There is something extremely satisfying when scouting a new property and finding a slam-dunk predator hunting setup. Sometimes it takes years to intimately learn a property though. There are surefire ways to shorten this learning curve, however. Try these recommendations the next time you’re looking into your new hunting ground.  

Talking with landowners and others who work the land gives you a shortcut to predator-rich areas. All areas of a property are not created equally. Some have more predator traffic than others and those hardy souls that spend 365 days a year on the land likely have seen predator patterns emerge over time. Wyoming coyote-hunting veteran Craig Maris agrees. His advice is to always query the landowner on predator sightings, especially his favorite targets: coyotes. This will provide a speedy understanding of how predators pattern on a property. You already need to ask landowners for permission to hunt so just add one more question to your list. “Where do you consistently see predator activity?”

“You should always listen to the rancher or landowner,” advises Maris. “Take some time and talk with them because they can reveal where they’ve been seeing coyotes regularly over the years. Whether it’s a trail, field or creek bottom, they spend time on the land and over the years see coyote trends. I oftentimes end up on a ranch with no idea where to start, but by asking the landowner I can’t tell you how many times I’ve busted a coyote on the first visit.”

Once you find success on a stand location Maris also says to file that away for future reference. You can mark it on your ScoutLook map along with current weather conditions. Hunting programs like ScoutLook Weather give you an edge by combining satellite imagery with weather, mapping tools and hunting information.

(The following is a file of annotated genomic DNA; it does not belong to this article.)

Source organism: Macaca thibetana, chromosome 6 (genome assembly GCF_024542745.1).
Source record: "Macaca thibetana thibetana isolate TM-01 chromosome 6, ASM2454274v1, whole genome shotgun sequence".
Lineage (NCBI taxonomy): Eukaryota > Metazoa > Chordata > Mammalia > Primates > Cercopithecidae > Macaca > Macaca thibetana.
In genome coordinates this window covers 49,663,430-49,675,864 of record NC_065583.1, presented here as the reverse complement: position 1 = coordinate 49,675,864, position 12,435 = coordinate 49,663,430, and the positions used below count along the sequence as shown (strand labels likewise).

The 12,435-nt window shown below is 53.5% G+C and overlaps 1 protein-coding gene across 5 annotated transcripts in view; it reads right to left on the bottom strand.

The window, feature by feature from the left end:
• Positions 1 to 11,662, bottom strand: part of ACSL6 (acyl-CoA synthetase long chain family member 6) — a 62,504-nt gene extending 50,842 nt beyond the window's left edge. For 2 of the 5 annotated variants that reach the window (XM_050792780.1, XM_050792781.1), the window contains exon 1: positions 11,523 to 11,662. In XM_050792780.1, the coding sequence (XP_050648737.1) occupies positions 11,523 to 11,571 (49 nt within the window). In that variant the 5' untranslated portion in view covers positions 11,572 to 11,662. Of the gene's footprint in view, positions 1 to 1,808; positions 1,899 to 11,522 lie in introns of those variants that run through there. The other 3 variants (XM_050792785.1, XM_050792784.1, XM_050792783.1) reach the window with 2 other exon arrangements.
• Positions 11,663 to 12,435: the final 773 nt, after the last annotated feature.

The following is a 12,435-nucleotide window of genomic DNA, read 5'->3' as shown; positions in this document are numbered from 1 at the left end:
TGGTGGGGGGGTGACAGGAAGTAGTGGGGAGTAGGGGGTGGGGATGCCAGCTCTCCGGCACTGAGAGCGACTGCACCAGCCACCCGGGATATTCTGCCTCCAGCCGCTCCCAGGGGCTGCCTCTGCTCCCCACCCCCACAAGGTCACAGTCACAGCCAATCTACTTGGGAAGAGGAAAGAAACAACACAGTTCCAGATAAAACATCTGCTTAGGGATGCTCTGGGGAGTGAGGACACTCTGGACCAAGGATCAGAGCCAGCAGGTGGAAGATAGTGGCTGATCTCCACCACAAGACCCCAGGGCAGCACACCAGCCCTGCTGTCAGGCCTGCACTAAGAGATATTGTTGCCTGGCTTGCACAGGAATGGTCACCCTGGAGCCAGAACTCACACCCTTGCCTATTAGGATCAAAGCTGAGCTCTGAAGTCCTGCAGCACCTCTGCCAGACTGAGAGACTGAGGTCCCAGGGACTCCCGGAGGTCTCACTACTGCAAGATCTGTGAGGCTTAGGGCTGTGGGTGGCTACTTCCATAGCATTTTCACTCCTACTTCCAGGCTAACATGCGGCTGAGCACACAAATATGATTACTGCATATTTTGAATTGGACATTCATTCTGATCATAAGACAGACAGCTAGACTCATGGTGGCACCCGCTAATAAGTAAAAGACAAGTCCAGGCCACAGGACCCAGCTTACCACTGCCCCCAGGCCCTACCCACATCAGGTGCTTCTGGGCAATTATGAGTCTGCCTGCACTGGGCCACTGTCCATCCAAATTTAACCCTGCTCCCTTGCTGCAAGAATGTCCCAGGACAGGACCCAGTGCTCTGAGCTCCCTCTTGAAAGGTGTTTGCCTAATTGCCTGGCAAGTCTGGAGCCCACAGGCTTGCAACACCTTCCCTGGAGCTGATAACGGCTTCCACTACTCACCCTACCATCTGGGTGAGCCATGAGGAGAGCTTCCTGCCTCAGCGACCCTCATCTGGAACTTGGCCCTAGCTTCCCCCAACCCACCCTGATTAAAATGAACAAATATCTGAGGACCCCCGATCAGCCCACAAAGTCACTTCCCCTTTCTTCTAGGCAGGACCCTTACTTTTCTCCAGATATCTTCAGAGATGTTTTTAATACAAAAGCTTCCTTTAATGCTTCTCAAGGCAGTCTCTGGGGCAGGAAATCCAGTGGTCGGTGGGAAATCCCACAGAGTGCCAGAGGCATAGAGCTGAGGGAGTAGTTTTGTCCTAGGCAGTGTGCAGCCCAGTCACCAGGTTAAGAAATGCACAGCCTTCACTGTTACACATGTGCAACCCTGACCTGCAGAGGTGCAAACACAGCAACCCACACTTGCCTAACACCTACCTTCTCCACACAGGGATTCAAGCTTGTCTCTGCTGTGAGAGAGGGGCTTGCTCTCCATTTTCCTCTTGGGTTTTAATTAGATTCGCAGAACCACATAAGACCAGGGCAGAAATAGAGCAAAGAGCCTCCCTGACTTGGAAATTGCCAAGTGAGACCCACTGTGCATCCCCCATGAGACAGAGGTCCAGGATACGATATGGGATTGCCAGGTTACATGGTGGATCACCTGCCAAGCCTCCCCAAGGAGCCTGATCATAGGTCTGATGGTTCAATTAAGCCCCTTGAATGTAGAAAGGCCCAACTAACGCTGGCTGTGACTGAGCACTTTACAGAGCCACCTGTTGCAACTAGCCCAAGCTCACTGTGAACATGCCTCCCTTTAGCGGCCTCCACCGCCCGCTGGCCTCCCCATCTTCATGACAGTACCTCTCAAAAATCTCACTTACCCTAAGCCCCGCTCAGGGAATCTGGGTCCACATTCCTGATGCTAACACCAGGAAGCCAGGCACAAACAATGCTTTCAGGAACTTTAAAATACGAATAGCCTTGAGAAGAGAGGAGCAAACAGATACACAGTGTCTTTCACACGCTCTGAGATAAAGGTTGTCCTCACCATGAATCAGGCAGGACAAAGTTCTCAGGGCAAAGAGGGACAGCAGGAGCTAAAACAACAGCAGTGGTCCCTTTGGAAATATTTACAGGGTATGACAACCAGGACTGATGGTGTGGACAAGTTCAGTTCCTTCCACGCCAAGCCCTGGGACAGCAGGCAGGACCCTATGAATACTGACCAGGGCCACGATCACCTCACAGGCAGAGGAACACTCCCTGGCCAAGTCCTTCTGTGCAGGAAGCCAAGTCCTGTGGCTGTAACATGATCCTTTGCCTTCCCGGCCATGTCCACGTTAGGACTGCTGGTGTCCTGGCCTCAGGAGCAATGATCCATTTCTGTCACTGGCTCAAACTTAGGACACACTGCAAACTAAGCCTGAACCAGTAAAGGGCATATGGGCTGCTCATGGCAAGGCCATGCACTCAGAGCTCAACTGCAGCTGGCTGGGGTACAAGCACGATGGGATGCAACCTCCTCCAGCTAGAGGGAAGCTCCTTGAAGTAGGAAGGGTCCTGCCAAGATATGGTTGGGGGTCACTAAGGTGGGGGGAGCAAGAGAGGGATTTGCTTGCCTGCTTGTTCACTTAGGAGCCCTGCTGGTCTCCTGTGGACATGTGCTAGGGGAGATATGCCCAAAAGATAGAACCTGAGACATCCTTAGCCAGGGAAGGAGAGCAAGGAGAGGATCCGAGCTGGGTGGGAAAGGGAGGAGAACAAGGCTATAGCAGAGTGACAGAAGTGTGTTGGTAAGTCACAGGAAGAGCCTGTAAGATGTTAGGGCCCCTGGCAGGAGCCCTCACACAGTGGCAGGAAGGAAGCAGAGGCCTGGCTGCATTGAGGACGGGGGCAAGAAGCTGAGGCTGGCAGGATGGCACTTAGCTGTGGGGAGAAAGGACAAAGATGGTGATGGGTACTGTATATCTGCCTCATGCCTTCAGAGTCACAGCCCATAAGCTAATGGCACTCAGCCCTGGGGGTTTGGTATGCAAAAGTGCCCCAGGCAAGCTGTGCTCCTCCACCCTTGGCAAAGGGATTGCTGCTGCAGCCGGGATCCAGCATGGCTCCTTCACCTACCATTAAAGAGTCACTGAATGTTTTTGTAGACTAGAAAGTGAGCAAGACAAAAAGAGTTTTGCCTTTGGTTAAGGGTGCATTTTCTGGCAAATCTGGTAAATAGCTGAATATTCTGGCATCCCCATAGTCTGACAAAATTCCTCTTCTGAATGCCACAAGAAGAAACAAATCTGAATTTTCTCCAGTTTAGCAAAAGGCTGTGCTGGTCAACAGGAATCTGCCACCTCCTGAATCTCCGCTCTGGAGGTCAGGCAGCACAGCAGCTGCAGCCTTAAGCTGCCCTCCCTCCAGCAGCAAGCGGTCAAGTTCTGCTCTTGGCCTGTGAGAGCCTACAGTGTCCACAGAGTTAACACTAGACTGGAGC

Coyotes spend time in a certain area for a reason, whether it provides the perfect sanctuary or it’s a great hunting spot for food. By removing a coyote from the real estate, you open up a vacuum and another coyote, will quickly move in and set up shop. Maris recommends giving the spot a three-week break and then hitting it again for a try at a new coyote resident.

If you exclusively hunt public land you can still get that firsthand information, but you’ll need to backtrack a bit further. Most public lands are leased for livestock grazing and some of these leases have been with the same families for generations. These families spend considerable time on the public grazing lands working livestock, checking water and fixing fence. This gives them the same predator insight as if the land were their own so try to track them down and politely ask about predator movement.

Public land managers, whether federal, state or county, can also give you insight on what they see while managing, or patrolling public allotments. While scouting a BLM tract one fall, I asked a BLM official that I caught leaving a pasture if he saw much for coyotes in the area. He shared with me a tip on a canyon on the opposite side of the pasture that butted up against a private parcel. The coyotes regularly coursed from the private land to hole up in the rugged BLM acres during daylight. It’s been a mainstay site of mine since and I never miss an opportunity to get information straight from the people with boots on the ground.